Official Blog of Author MICHAEL THOMAS BARRY.
A blog which discusses varied topics that are related to the authors many books. Michael is a columnist for CrimeMagazine.com and a reviewer for the New York Journal of Books.
Questions or comments can be sent to email@example.com
Monday, June 16, 2014
Mobster Benjamin "Bugsy" Siegel was shot to death - June 20, 1947
What happened on this week in crime history, June 16 –
June 22; SLA member Kathleen Ann Soliah was arrested after 20 years on the run
(June 16, 1999); Watergate burglars were arrested (June 17, 1972); O.J. Simpson
was arrested after his infamous slow speed Bronco chase (June 17, 1994); radio
talk show host Alan Berg was shot to death (June 18, 1984); convicted spies Julius
and Ethel Rosenberg were executed (June 19, 1953); mobster Benjamin “Bugsy”
Siegel was shot to death (June 20, 1947); John Hinckley, Jr. was found not guilty
by reason insanity in the attempted assassination of President Ronald Reagan
(June 21, 1982); Boston mobster Whitey Bulger was arrested (June 22, 2011).
of the week -
On June 20, 1947, mobster Benjamin “Bugsy” Siegel was
shot and killed at his mistress Virginia Hill's home in Beverly Hills, California.
Siegel had been talking to his associate Allen Smiley when three bullets were
fired through the window and killed him instantly. Siegel's childhood had been
pretty similar to that of other organized crime leaders: Growing up with little
money in Brooklyn, he managed to establish himself as a teenage thug. With his
pal Meyer Lansky, Siegel terrorized local peddlers and collected protection
money. Before long, they had a business that included bootlegging and gambling
all over New York City. By the late 1930s, Siegel had become one of the major
players of a highly powerful crime syndicate, which gave the okay to set up in Los
Angeles. He threw himself into the Hollywood scene, making friends with some of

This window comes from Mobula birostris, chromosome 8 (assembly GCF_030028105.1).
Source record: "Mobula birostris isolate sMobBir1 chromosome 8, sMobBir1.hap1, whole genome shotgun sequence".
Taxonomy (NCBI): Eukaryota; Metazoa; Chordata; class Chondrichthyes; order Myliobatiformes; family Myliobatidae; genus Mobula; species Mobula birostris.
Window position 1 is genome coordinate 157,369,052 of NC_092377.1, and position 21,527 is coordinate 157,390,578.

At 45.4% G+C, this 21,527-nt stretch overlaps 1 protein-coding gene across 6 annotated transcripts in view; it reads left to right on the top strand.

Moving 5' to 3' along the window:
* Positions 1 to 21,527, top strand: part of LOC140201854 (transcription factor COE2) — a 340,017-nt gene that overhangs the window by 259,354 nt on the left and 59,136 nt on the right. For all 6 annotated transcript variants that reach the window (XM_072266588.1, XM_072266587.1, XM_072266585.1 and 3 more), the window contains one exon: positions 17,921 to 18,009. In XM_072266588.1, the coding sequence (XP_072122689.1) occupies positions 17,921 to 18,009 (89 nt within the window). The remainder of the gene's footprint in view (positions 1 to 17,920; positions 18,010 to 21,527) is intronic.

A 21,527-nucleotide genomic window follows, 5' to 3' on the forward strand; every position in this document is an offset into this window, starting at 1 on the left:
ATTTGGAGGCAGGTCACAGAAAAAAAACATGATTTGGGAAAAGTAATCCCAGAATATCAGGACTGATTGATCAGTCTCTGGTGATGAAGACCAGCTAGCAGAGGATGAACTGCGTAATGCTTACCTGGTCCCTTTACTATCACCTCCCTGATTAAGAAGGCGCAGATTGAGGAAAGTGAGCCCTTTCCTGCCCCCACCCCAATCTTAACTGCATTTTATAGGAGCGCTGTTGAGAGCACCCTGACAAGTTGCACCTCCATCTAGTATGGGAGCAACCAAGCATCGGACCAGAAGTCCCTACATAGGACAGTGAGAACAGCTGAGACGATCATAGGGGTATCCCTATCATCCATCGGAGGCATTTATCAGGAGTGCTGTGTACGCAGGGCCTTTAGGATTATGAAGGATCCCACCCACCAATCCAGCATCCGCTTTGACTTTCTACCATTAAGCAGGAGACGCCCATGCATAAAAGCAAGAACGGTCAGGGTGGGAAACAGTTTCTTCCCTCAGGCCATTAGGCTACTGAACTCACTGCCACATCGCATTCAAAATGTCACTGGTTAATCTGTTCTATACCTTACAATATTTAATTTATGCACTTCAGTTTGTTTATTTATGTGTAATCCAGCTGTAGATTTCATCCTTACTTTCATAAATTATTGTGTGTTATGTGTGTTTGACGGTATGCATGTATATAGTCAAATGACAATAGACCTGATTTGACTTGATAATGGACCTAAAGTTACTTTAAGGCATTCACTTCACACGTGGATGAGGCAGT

the biggest names of the time. He also started up a successful gambling and
narcotics operation to keep his partners back east happy. In 1945, Siegel had a
brilliant idea. Just hours away from Los Angeles sat the sleepy desert town of
Las Vegas, Nevada. It had nothing going for it except for a compliant local
government and legal gambling. Siegel decided to build the Flamingo Hotel in
the middle of the desert with $6,000,000, a chunk of which came from the New
York syndicate. The Flamingo wasn't immediately profitable and Siegel ended up
in an argument with Lucky Luciano over paying back the money used to build it.
Around the same time that Siegel was murdered in Beverly Hills, Luciano's men
walked into the Flamingo and announced that they were now in charge. No one was
ever charged in Siegel’s murder.
Michael Thomas Barry is the author of numerous books that
include the award winning, Murder
and Mayhem 52 Crimes that Shocked Early California, 1849-1949 (2012,
Schiffer Publishing). The book was the WINNER of the 2012 International Book
Awards and a FINALIST in the 2012 Indie Excellence Book Awards for True Crime.
Visit the author's website for more information: www.michaelthomasbarry.com. The
book can be purchased at Amazon through the following